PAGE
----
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EN of Learning and Leifure have ufually bu fied themselves in reprinting the Works of the celebrated antient Authors in the Greek and Latin Languages: By which means it happens, that of many of these we have more than we need, and Numbers of no Use at all; the Editors being so very inconfiderable, as to drive Gentlemen of Taste back to the earliest Impreffions of Books, where the genuine Sense appears in a truer Light than in the idle Comments of our modern Publishers. First Editions are rarely to be feen, but like Jewels in the Cabinets of the richly Curious; and many new ones bear little Value, either from their Commonness, or Coarseness. What then has been done by the really Learned to the dead Languages, by treading backwards into the Paths of Antiquity, and reviving and correcting good old Authors, we in Juftice owe to our own great Writers, both in Prose, and Poetry. They are in fome degree our Claffics; on their Foundation we must build, as the Formers and Refiners of our Language.

IN reforming old Palaces, we find that Time and Carelesness have kept equal Pace in spreading Ruin; and so it fares

with Authors, who carry with the Ruft of Antiquity, the Blemishes of Neglect and ill Ufage. Of this, SHAKESPEAR is a very remarkable Inftance, who has been handed down from Age to Age very incorrect, his Errors increafing by Time, and being almoft conftantly republish'd to his Disgrace. Whatever were the Faults of this great Poet, the Printers have been hitherto as careful to multiply them, as if they had been real Beauties; thinking perhaps with the Indians that the disfiguring a good Face with Scars of artificial Brutes, had improv'd the Form and Dignity of the Person. A fine Writer thus treated looks like Deiphobus among the Shades, fo maim'd by his pretended Friend, that the good Æneas hardly knew him again; and with him we may cry out,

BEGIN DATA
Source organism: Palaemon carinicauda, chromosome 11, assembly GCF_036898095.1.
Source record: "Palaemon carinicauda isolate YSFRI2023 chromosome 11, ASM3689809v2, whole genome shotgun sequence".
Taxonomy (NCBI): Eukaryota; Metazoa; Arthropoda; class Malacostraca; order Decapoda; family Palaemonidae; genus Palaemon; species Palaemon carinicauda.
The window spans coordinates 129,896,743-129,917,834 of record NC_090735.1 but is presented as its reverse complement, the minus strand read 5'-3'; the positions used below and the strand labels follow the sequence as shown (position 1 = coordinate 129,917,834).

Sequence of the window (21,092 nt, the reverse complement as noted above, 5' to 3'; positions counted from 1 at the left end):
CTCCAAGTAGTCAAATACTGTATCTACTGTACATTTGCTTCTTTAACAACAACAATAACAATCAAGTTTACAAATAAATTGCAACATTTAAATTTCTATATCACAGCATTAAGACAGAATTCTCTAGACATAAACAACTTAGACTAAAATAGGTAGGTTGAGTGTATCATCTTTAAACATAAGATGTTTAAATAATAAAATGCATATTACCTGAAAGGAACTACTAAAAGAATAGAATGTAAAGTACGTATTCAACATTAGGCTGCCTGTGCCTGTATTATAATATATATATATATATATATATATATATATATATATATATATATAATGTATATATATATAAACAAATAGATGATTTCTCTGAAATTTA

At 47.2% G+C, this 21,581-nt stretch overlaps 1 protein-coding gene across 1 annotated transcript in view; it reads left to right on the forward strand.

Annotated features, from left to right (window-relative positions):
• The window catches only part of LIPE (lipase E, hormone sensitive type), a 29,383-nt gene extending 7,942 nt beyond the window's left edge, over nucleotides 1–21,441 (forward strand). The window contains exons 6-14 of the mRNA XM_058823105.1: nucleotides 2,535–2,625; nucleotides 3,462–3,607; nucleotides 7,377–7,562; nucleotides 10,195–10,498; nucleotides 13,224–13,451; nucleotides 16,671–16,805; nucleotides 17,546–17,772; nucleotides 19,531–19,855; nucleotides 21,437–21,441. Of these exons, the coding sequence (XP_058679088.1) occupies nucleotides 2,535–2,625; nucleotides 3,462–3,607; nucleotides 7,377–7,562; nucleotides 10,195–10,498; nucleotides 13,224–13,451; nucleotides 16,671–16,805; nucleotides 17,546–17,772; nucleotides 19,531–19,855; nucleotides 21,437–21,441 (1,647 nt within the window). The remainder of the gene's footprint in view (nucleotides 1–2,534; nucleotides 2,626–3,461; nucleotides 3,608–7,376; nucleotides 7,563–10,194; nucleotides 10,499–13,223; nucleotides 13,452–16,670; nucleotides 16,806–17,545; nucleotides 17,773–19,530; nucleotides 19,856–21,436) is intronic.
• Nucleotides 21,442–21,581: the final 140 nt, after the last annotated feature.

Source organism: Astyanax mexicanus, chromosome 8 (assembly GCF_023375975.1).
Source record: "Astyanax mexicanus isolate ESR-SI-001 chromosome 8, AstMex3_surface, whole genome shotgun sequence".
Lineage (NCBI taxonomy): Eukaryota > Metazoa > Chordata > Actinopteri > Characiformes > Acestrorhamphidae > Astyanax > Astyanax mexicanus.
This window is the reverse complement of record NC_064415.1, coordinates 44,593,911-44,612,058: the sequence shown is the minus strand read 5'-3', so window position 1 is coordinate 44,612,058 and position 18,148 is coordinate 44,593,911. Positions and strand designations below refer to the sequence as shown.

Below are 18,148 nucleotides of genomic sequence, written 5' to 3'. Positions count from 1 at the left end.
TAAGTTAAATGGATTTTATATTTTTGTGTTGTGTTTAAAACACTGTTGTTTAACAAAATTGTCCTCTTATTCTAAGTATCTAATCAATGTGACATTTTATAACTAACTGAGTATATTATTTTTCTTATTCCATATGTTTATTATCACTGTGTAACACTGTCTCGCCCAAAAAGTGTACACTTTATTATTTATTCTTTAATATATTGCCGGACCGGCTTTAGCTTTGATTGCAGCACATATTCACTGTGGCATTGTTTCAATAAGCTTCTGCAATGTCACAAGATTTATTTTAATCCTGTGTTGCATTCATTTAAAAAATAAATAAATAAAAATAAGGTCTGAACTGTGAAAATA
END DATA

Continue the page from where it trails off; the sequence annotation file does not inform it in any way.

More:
Quis tam crudeles optavit fumere Pœnas?

The Answer is eafy, the Tribe of Editors, Correctors, and Printers, who have ufually as little Pity for a Helen, as she had for her Husband.

THESE Abominations of the Prefs, with feveral others, we fhall no doubt find remov'd in the new Edition of his Plays. When a Genius of fimilar Fire and Fancy, temper'd with a learned Patience, fits down to confider what SHAKESPEAR would Think, as well as what he could Write, we may then expect to fee his Works answer our Idea of the Man.

FAR be it from any Hopes of mine, that this Edition of his Poems fhould equal his curious Correctness: a less faulty one than the former is all the Reader is to expect. A fhort History, and some few occafional Remarks will be added, to give Light to fome Paffages, as well of the Author, as of Mr. Gildon.

THIS Gentleman republish'd these Poems from an old Impreffion, in the Year 1710. at the fame time with Mr. Rowe's

Publication of his Plays. He uses many Arguments to prove them genuine, but the best is the Style, Spirit, and Fancy of SHAKESPEAR, which are not to be mistaken by any tolerable Judge in these Matters. Venus and Adonis, Tarquin and Lucrèce, are out of Difpute, they being put to the Press, and dedicated by the Author himself to the Earl of Southampton his great Patron. So that Mr. Rowe is evidently mistaken when he fays, That his Venus and Adonis was the only Piece of Poetry be publish'd himself; there being the fame Authority for his Tarquin and Lucrece, as for the other.